The Federation Internationale de Football Association (FIFA) has revoked its stand on disallowing women from entering football stadiums in Iran.
An official statement from FIFA said, “FIFA has reiterated its firm and clear position that women need to be allowed to enter football matches freely and that the number of women who attend the stadiums be determined by the demand, resulting in ticket sales.”
Earlier this week, a delegation of FIFA experts visited Tehran to discuss the measures designed to allow women in the country to freely attend football matches. Iran has barred female spectators from entering the football stadiums since 1981, as clerics have been arguing that they must be protected from the masculine atmosphere.
Earlier this month, an Iranian woman, Sahar Khodayari, who was denied entry to the football stadium, passed away after setting herself on fire. Women are not allowed to watch football matches in Iran after the 1979 Islamic Revolution however they can watch other sports like volleyball.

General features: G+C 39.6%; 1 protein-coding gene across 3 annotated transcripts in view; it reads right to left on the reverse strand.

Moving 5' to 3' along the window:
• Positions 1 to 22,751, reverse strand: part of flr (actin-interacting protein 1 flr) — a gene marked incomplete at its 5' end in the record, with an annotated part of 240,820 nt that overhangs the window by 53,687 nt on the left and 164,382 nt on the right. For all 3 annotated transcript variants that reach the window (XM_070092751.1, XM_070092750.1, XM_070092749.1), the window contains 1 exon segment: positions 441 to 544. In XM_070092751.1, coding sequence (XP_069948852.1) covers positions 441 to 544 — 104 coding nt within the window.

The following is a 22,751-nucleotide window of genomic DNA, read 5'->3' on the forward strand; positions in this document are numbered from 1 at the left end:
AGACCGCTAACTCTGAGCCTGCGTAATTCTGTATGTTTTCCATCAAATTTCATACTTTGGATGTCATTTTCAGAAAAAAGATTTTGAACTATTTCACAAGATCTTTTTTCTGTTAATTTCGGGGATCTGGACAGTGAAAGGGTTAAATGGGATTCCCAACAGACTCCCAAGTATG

“What happened to Sahar Khodayari is heart-breaking. Her only ‘crime’ was being a woman in a country where women face discrimination that is entrenched in law and plays out in the most horrific ways imaginable in every area of their lives, even sports,” Philip Luther, Amnesty International’s Middle East Research and Advocacy Director, had said in an official statement.
“To our knowledge, Iran is the only country in the world that stops and punishes women seeking to enter football stadiums,” it added. Khodayari had appeared in a Tehran court, where the case was adjourned. She then poured gasoline on herself and lit herself on fire fearing the worst possible verdict.
Ever since the incident, Khodayari got dubbed as the “Blue Girl” on social media after the colours of her favourite Iranian soccer team, Esteghlal.